With leading fund buyers from across Europe and the UK struggling to define exactly what ESG investing is, what hope is there for the rest of us?
Last Word Research asked professional fund pickers two questions: do they think there is a clear definition of what ESG investing is, and can they define it?
As perhaps expected, there was consensus that there is a lack of clear definition and as such a wide array of definitions, from the basic defining what the E the S and the G stand for to in-depth analysis of what ESG investing means for investors and their company.
One fund selector summed the problem up as “there are equally as many definitions [of ESG investing] as investors” and this view was borne out by the variety of responses from fund buyers and managers.
The many faces of ESG
3D Investing founder John Fleetwood focuses on ethical investment. When discussing the issues with ESG investing, he notes the phrases ‘ESG’ and ‘socially conscious’ tend to be thrown around extensively “but an impact investment is where a fund actually has a specific objective to make a positive social, environmental impact and devotes all of the fund capital for that end”.
Wellian Investment Solutions chief investment officer Richard Philbin believes ESG is a catchall term and there is no clear way to compare every fund branded that way accurately.
“ESG isn’t one thing because the E stands for something, the S stands for something and the G stands for something and… they aren’t entirely mutually agreeable with each other,” he says.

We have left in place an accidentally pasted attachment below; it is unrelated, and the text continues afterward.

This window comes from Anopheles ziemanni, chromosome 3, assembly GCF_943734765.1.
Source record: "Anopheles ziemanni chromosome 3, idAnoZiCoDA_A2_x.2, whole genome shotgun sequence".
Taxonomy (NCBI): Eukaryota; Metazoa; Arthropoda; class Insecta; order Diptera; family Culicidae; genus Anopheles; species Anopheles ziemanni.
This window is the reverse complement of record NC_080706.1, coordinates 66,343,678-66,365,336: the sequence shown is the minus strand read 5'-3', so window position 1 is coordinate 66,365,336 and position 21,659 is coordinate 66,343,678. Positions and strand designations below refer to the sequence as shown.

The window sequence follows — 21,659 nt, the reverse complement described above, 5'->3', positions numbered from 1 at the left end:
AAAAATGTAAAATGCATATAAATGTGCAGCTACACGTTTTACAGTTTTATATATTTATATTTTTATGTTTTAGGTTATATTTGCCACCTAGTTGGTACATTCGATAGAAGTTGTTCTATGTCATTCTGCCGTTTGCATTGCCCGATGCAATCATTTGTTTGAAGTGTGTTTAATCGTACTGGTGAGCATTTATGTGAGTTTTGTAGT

Meanwhile, Federated Hermes head of ESG integration Michael Viehs describes ESG as “focusing and systematically considering environmental, social and governance factors and stewardship insights in the investment process… making sense of all the ESG data which is out there”.
EPFR director of research Cameron Brandt describes a fund with an ESG slant as one that “either positively or negatively screens stocks that go into a portfolio with a social, environmental or governance goal in mind”.
It is clear there is not one way to define ESG investing which is something EPFR director of data Ian Wilson flagged back in 2018. “The whole ESG classification for funds is going to end up being a category with little substance,” he said. “It looks like investment advisers are starting to incorporate wording in their prospectuses that make it seem like they follow SRI principles in their investment selections.”
Identifying the issues confusion brings
This lack of a clear definition introduces several issues including the potential for greenwashing, confusion for fund selectors about which funds are ESG compliant, and inconsistency about which funds are included under the acronym.
Should a fund be included if it is only environmentally compliant? Both Viehs and Philbin use the well-known example of Tesla to highlight this point. While environmentally this company would be considered ESG compliant, from a governance point of view it struggles to pass the ethical test.
Last Word Research also asked fund selectors what they think are the biggest issues when it comes to defining ESG. Along with confusion and the risk of different interpretations of what ESG investing is, the most common response was the risk of greenwashing.
Viehs believes greenwashing is a problem but suggests another name for it would be “window dressing”. That is to basically have funds out there that “look more sustainable than they actually are”.
Philbin agrees, the lack of clarification allows room for a grey area. If a fund claims it will match the UN’s SDGs on education, and everyone will be educated, there is no clear clarification – is this to a basic level of knowing your ABCs, or is it everyone will have a PhD?
While this may not be greenwashing, it certainly allows a certain level of ambiguity which would involve further investigation on the part of the investor before committing. Philbin says: “Within a broad ESG fund, unless you completely know the investment approach then you can hide a multitude of sins.”